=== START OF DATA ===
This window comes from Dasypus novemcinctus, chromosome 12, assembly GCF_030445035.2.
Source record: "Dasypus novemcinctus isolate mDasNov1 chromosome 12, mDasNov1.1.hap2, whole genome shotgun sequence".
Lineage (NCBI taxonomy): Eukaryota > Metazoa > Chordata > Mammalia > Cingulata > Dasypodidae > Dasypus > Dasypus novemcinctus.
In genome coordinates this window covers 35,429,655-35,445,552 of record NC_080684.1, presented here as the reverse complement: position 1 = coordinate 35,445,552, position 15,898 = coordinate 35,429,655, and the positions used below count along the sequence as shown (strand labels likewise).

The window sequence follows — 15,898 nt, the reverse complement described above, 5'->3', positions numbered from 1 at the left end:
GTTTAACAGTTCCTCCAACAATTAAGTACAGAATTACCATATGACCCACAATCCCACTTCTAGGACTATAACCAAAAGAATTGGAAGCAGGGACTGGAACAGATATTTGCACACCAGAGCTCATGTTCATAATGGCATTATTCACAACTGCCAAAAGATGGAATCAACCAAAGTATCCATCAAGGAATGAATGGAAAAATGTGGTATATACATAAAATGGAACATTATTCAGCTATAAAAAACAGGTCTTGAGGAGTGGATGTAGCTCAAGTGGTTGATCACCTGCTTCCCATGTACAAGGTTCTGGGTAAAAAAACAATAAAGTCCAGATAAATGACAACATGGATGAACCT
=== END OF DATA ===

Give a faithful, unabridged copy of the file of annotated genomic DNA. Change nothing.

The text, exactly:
This window comes from Dasypus novemcinctus, chromosome 12, assembly GCF_030445035.2.
Source record: "Dasypus novemcinctus isolate mDasNov1 chromosome 12, mDasNov1.1.hap2, whole genome shotgun sequence".
Lineage (NCBI taxonomy): Eukaryota > Metazoa > Chordata > Mammalia > Cingulata > Dasypodidae > Dasypus > Dasypus novemcinctus.
In genome coordinates this window covers 35,429,655-35,445,552 of record NC_080684.1, presented here as the reverse complement: position 1 = coordinate 35,445,552, position 15,898 = coordinate 35,429,655, and the positions used below count along the sequence as shown (strand labels likewise).

The window sequence follows — 15,898 nt, the reverse complement described above, 5'->3', positions numbered from 1 at the left end:
GTTTAACAGTTCCTCCAACAATTAAGTACAGAATTACCATATGACCCACAATCCCACTTCTAGGACTATAACCAAAAGAATTGGAAGCAGGGACTGGAACAGATATTTGCACACCAGAGCTCATGTTCATAATGGCATTATTCACAACTGCCAAAAGATGGAATCAACCAAAGTATCCATCAAGGAATGAATGGAAAAATGTGGTATATACATAAAATGGAACATTATTCAGCTATAAAAAACAGGTCTTGAGGAGTGGATGTAGCTCAAGTGGTTGATCACCTGCTTCCCATGTACAAGGTTCTGGGTAAAAAAACAATAAAGTCCAGATAAATGACAACATGGATGAACCT